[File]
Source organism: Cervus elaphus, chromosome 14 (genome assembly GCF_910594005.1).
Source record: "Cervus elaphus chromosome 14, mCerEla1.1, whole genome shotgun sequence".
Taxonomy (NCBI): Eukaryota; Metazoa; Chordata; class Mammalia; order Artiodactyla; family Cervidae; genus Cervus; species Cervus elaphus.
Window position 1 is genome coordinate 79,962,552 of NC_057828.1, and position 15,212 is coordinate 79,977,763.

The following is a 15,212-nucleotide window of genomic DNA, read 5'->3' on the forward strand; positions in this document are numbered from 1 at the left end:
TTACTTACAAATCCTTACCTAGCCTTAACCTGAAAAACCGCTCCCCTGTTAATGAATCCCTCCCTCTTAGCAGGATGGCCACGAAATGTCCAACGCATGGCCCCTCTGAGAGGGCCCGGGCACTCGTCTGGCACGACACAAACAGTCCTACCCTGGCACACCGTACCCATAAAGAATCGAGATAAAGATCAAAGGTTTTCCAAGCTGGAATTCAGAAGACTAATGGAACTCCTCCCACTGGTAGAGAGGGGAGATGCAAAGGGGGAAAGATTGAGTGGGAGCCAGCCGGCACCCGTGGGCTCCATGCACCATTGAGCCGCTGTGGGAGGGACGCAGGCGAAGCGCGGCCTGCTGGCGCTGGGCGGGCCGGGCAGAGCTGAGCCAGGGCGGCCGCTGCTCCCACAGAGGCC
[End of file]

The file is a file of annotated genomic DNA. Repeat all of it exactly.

Source organism: Cervus elaphus, chromosome 14 (genome assembly GCF_910594005.1).
Source record: "Cervus elaphus chromosome 14, mCerEla1.1, whole genome shotgun sequence".
Taxonomy (NCBI): Eukaryota; Metazoa; Chordata; class Mammalia; order Artiodactyla; family Cervidae; genus Cervus; species Cervus elaphus.
Window position 1 is genome coordinate 79,962,552 of NC_057828.1, and position 15,212 is coordinate 79,977,763.

The following is a 15,212-nucleotide window of genomic DNA, read 5'->3' on the forward strand; positions in this document are numbered from 1 at the left end:
TTACTTACAAATCCTTACCTAGCCTTAACCTGAAAAACCGCTCCCCTGTTAATGAATCCCTCCCTCTTAGCAGGATGGCCACGAAATGTCCAACGCATGGCCCCTCTGAGAGGGCCCGGGCACTCGTCTGGCACGACACAAACAGTCCTACCCTGGCACACCGTACCCATAAAGAATCGAGATAAAGATCAAAGGTTTTCCAAGCTGGAATTCAGAAGACTAATGGAACTCCTCCCACTGGTAGAGAGGGGAGATGCAAAGGGGGAAAGATTGAGTGGGAGCCAGCCGGCACCCGTGGGCTCCATGCACCATTGAGCCGCTGTGGGAGGGACGCAGGCGAAGCGCGGCCTGCTGGCGCTGGGCGGGCCGGGCAGAGCTGAGCCAGGGCGGCCGCTGCTCCCACAGAGGCC